13. Loss Haunts A Tribe Called Quest’s First Album in 18 Years

“In the early ’90s, they made what are widely considered two of hip-hop’s greatest albums: The Low End Theory and Midnight Marauders. (Mr. White left after recording The Low End Theory to pursue a career as a chef.) The group was known for thoughtful lyrics, jazz samples and a more artful, less macho, approach to hip-hop. Q-Tip was the artistic, esoteric, philosophical M.C. while Phife Dawg was the streetwise, confident yet humble rapper with a little Trinidadian ‘ruffneck’ swag.”

14. Memes, Myself and I: The Internet Lets Us All Run the Campaign

“The internet has elevated supporters to the role of surrogates, capable of creating their own messages and running their own online campaigns on their social media feeds. Memes and other tools of digital culture empower them to twist carefully orchestrated campaign images — or candidates’ gaffes — until they take on new meanings and take over the news cycle.”

15. L.A. Transcendental: How La La Land Chases the Sublime

“Rather than force Los Angeles to resemble more charming locales like Paris or San Francisco, he focused on what makes the city distinctive: the traffic, the sprawl, those endless skies.”

16. What Would You Serve With Gin and Juice? At the Table With Martha Stewart and Snoop Dogg

“This is only the most recent venture from Ms. Stewart and Snoop Dogg, who have a long, if sporadic, history of working side-by-side on television, reliably generating ratings, laughs and goggle-eyed coverage.”

17. How the University of Alabama Became a National Player

“Nowadays, the real money comes from tuition and fees.”

18. What 12 State Schools Are Cutting, or Creating

“State support for public two- and four-year colleges — funding is nearly $10 billion below what it was just before the recession — has begun to recover, though officials at the nation’s flagship universities say that doing more with less is the new norm.”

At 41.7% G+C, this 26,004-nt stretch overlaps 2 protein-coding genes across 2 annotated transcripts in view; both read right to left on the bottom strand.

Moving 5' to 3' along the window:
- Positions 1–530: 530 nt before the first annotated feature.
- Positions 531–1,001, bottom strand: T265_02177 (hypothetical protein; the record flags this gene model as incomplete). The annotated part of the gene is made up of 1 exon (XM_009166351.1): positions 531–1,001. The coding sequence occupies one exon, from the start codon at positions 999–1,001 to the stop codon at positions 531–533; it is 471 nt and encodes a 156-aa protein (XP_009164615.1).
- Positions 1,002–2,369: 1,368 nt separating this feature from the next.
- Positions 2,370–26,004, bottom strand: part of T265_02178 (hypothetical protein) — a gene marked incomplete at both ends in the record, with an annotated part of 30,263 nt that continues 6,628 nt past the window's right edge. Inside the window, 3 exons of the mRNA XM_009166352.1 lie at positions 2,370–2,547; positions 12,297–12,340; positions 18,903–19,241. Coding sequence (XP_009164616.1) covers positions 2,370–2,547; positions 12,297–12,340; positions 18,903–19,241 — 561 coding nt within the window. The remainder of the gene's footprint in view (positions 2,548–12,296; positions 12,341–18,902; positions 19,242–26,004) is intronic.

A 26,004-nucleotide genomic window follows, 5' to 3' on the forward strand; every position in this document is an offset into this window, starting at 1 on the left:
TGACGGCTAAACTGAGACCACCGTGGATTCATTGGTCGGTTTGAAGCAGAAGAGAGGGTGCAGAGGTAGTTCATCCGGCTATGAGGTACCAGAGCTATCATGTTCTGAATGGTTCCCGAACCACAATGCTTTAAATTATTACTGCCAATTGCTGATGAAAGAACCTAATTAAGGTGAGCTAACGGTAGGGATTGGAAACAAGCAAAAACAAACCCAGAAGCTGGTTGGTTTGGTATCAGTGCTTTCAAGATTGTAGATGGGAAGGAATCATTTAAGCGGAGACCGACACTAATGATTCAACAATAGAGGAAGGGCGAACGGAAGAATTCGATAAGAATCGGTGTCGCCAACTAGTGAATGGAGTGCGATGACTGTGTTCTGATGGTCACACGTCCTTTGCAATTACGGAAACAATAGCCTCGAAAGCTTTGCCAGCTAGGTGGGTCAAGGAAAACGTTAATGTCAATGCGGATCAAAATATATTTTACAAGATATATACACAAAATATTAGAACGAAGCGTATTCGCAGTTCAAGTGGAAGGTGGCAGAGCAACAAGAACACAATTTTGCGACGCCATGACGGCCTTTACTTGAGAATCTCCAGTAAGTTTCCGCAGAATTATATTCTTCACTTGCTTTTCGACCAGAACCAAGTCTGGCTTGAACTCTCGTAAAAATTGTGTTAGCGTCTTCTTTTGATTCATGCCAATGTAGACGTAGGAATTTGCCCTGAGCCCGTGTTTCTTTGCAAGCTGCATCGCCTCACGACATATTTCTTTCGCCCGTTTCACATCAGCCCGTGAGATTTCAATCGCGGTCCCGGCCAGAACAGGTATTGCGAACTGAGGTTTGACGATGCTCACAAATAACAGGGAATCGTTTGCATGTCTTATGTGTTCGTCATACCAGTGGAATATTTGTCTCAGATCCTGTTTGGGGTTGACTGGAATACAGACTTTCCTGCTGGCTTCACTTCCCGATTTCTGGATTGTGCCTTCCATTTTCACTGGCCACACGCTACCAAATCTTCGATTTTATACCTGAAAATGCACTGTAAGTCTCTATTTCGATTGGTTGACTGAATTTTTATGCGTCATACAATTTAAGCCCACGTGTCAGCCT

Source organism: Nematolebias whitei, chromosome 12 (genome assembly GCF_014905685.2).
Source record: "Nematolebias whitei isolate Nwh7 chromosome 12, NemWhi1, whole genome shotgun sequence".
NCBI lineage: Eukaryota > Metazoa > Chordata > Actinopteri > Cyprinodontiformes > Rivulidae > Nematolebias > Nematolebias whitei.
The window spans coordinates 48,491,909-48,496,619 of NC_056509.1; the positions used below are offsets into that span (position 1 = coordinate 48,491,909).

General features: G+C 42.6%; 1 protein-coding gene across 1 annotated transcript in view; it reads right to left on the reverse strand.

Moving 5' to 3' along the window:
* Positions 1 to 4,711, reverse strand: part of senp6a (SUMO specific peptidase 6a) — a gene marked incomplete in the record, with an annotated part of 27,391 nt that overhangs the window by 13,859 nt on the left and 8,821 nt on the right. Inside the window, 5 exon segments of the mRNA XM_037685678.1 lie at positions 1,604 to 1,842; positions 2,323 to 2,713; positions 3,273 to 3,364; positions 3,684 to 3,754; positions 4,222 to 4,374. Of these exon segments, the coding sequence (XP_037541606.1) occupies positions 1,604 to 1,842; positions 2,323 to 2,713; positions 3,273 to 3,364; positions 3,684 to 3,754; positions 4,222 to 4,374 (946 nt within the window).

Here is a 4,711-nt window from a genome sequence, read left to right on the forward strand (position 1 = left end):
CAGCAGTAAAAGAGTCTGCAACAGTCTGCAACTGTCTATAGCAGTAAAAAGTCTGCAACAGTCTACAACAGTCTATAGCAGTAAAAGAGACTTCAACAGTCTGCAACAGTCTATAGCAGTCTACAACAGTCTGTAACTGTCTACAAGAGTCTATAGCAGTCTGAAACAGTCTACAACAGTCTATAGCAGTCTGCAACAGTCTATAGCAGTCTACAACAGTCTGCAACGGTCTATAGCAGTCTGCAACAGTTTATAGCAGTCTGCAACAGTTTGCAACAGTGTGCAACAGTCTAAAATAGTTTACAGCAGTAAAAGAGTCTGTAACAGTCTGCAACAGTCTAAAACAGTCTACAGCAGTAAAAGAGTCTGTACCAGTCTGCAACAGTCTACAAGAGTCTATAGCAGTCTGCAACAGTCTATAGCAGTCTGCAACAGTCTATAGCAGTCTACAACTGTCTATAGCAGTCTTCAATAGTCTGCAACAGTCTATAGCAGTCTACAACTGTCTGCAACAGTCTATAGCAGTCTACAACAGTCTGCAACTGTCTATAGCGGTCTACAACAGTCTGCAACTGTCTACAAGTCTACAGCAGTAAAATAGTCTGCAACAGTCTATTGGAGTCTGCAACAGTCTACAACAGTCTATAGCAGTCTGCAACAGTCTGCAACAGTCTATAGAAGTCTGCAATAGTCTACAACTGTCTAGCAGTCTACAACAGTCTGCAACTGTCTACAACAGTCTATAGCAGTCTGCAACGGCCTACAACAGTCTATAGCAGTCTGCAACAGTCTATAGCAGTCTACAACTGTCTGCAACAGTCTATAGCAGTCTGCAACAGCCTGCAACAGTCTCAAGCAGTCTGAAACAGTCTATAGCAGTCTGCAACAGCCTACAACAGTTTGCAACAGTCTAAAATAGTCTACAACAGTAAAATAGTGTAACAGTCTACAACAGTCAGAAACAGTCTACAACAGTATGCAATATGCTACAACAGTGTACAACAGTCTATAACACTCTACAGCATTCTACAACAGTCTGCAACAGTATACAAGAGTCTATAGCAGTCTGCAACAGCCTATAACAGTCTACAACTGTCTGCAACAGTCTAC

19. How a Philosophy Professor Found Love in a Hidden Library

“The further you go on in the book, and the more of Kaag’s skillful miniatures you take in, the deeper it becomes. You realize he is also making an unconventional argument for who was right, and who was wrong, in the classical tradition of American philosophy from about 1830 to 1930, in Transcendentalism and Pragmatism and Idealism and beyond. It is an argument strikingly suited to our time.”

20. An American in a Strange Land

“This summer, I decided I wanted to explore this place that had become a foreign country to me. I didn’t understand what had happened since I left, why so many people seemed so disillusioned and angry. I planned a zigzag route, revisiting places where I once lived or worked, a 29-day sprint through 11 states (and four time zones). I knew I would be moving too fast to make any sweeping declaration about the state of America, and I wouldn’t ask people which presidential candidate they were voting for. I was more interested in why they were so anxious about the present and the future. I wanted to find out why the country was fragmenting rather than binding together. Most of all I wanted to see with my own eyes what had changed — and so much had changed.”

21. Want to Know What Virtual Reality Might Become? Look to the Past

“By the dawn of the 20th century, almost every species in the 19th-century genus of illusion was wiped off the map by a new form of ‘natural magic’: the cinema. The stereoscope, too, withered in the public imagination. (It lingered on as a child’s toy in the 20th century through the cheap plastic View-Master devices many of us enjoyed in grade school.) But then something strange happened: After a century of irrelevance, Brewster’s idea — putting stereoscopic goggles over your eyes to fool your mind into thinking you are gazing out on a three-dimensional world — turned out to have a second life.”

Comments are closed.